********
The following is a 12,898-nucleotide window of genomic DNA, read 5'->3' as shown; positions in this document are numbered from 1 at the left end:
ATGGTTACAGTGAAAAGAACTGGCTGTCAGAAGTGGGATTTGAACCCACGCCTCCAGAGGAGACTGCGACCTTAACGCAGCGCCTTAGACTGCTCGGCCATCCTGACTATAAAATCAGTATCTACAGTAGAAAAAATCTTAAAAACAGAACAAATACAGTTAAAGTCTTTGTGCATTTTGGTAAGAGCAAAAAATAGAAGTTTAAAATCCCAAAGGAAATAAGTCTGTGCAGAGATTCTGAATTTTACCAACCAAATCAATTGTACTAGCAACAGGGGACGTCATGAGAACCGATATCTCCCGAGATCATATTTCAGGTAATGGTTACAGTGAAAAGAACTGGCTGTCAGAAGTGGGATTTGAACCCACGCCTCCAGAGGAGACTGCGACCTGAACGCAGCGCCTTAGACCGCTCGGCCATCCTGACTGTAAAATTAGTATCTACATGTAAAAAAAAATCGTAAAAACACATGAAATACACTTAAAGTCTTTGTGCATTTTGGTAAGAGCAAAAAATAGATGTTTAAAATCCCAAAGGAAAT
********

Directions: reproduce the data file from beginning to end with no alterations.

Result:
The following is a 12,898-nucleotide window of genomic DNA, read 5'->3' as shown; positions in this document are numbered from 1 at the left end:
ATGGTTACAGTGAAAAGAACTGGCTGTCAGAAGTGGGATTTGAACCCACGCCTCCAGAGGAGACTGCGACCTTAACGCAGCGCCTTAGACTGCTCGGCCATCCTGACTATAAAATCAGTATCTACAGTAGAAAAAATCTTAAAAACAGAACAAATACAGTTAAAGTCTTTGTGCATTTTGGTAAGAGCAAAAAATAGAAGTTTAAAATCCCAAAGGAAATAAGTCTGTGCAGAGATTCTGAATTTTACCAACCAAATCAATTGTACTAGCAACAGGGGACGTCATGAGAACCGATATCTCCCGAGATCATATTTCAGGTAATGGTTACAGTGAAAAGAACTGGCTGTCAGAAGTGGGATTTGAACCCACGCCTCCAGAGGAGACTGCGACCTGAACGCAGCGCCTTAGACCGCTCGGCCATCCTGACTGTAAAATTAGTATCTACATGTAAAAAAAAATCGTAAAAACACATGAAATACACTTAAAGTCTTTGTGCATTTTGGTAAGAGCAAAAAATAGATGTTTAAAATCCCAAAGGAAAT